My dh's career means he is often in contact with those who got straight As,top uni etc....does not make them better people or more considerate to those who have had to follow a different path due to physical or mental illness
Good luck with the application process

voilets Tue 25-Oct-16 19:50:54

Glad to see this thread. Mumsnet can sometimes be an alpha achievement club, a little distanced from the full range of applicants that come from our schools. All with strengths in many different ways .

However, i do wonder with debt as it is if some unis offer long term financial value. I've concluded, being educated, having an educated society is good for all of us.

My ds did go to RG but i prefered a very good non RG. There are lots of good unis .and maybe a few that just offer a fair education. that is my guess anyway.

Thanks for this thread.smile

goodbyestranger Tue 25-Oct-16 21:30:22

OP you seem unable to comprehend that some A* students also have to battle against physical and or mental ill health. I have a DD who is deaf and has never, on any university or job application at all, declared that she's deaf nor had any special provision in school or exams. Very, very few people know that she's deaf outside her immediate family. She happens to have excelled nonetheless but she hasn't done it on a level playing field. I have another child with SpLD only diagnosed in the sixth form who is nonetheless predicted high grades. The world isn't divided up neatly and plenty of DC including my own are very aware that many of their peers have difficulties, regardless of whether they are high achievers or less high achieving. Emotional intelligence doesn't come either with grades or without them it's on a separate plane.

WhyRude Tue 25-Oct-16 21:44:37

Goodbye. I think you are missing the point of the thread. The OP hasn't said anything about high achievers having an easy ride. I think she was just trying to start a supportive positive thread for DC who are not A* students.

MN higher ed threads do attract posters with academic DC. It's just the way it is.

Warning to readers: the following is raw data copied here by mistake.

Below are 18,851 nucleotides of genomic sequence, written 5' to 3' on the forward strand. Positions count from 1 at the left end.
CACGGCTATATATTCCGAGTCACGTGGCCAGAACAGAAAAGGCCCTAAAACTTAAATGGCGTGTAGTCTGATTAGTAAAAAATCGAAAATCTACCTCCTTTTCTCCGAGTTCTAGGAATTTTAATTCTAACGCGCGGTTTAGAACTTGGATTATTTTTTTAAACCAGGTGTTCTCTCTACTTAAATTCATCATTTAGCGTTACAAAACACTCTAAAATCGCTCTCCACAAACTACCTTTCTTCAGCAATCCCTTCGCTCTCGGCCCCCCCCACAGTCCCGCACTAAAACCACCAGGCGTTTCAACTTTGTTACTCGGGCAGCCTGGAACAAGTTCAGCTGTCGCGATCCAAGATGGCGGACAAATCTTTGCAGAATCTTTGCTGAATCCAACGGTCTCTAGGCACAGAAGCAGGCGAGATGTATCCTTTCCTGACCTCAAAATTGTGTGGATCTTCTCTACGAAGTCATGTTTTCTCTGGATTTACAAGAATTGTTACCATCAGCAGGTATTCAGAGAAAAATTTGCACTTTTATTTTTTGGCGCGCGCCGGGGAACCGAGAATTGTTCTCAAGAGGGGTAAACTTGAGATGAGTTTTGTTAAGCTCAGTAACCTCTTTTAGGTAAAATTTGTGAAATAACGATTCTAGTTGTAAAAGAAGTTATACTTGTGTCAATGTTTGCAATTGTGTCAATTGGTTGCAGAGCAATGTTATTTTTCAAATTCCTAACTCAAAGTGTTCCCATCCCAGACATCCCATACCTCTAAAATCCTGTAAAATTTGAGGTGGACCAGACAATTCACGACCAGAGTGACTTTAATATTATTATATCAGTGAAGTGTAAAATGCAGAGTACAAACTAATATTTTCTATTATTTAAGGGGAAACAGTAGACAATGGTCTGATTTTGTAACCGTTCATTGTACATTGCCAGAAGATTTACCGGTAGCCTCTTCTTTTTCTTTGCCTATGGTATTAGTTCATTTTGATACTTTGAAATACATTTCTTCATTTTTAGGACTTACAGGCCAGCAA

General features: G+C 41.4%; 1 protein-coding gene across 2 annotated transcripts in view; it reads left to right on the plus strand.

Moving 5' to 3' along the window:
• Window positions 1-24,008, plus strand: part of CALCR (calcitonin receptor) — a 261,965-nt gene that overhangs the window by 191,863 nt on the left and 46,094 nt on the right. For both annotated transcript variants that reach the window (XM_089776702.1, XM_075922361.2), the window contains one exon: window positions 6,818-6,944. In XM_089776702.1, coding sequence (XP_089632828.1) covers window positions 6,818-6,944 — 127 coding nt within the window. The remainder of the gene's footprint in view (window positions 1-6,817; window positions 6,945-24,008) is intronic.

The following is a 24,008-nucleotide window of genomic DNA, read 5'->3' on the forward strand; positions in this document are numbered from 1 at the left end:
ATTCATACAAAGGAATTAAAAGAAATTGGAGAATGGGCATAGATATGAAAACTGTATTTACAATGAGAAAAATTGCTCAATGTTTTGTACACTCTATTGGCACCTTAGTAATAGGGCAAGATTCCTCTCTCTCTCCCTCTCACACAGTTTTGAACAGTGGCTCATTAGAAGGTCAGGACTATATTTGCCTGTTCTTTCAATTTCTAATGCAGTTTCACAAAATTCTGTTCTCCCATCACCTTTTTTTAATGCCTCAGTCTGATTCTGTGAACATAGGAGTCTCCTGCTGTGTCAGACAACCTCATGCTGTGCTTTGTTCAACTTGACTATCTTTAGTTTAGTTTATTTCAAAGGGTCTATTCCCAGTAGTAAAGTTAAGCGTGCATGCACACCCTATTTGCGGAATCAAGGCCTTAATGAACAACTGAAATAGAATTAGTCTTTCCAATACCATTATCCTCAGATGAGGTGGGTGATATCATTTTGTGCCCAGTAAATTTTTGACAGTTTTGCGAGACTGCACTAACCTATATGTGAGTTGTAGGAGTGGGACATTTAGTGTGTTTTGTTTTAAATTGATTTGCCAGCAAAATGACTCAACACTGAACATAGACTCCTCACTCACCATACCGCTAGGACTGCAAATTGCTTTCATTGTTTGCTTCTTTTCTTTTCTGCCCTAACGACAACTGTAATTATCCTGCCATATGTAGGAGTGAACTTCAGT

Stopyourhavering Tue 25-Oct-16 21:51:42

Woah Goodbye, I think you've got the wrong end of my point here! I'm not having a go at your dcs achievements or indeed those fortunate academic students who do indeed achieve A* , all I'm pointing out is that some dcs who do not get As at A level and don't go to top level Unis are just as likely to do well in the long term....as in the case of my dh and my dcs.....they just have a sometimes more lengthy route to get to their goal
If you were to believe all you read on mumsnet you'd think that to do well in life you have to get A* and go to RG Unis whereas I believe there are many routes to success

goodbyestranger Tue 25-Oct-16 22:13:41

Obviously it's not personal and I didn't read it as such especially since you know nothing of my personal circumstances! I get the general point, that there's more to life and more routes to happiness and 'success' than A*s, but I think it's worth saying that not all A* students have smooth roads to their A*s and being an A* student doesn't dull the capacity for emotional intelligence.

Eve Tue 25-Oct-16 22:19:17

Thank you for this perspective! Given me reassurance for my dyslexic Ds who has far exceeded any prediction made for him and in middle of applications.

user1474361571 Wed 26-Oct-16 08:38:31

If you were to believe all you read on mumsnet you'd think that to do well in life you have to get A stars and go to RG Unis whereas I believe there are many routes to success.

I think there's an issue of balance here. I agree that MN is a bit obsessed with the very "top" tier of universities/very competitive graduate entry professions but in real life many parents/pupils don't understand that all degrees are not the same. Many disadvantaged pupils apply to their local university, regardless of its ranking, unaware that their course may well not be one that will lead them into their chosen field.

Whatever your predicted grades, you should look carefully at university courses and see what options they could lead you into. In the past having a degree put you into a minority and the subject/institution/degree class played less of a role. Nowadays I think students need to be a lot more cautious as some of the degrees they are being sold don't have much value in the job market.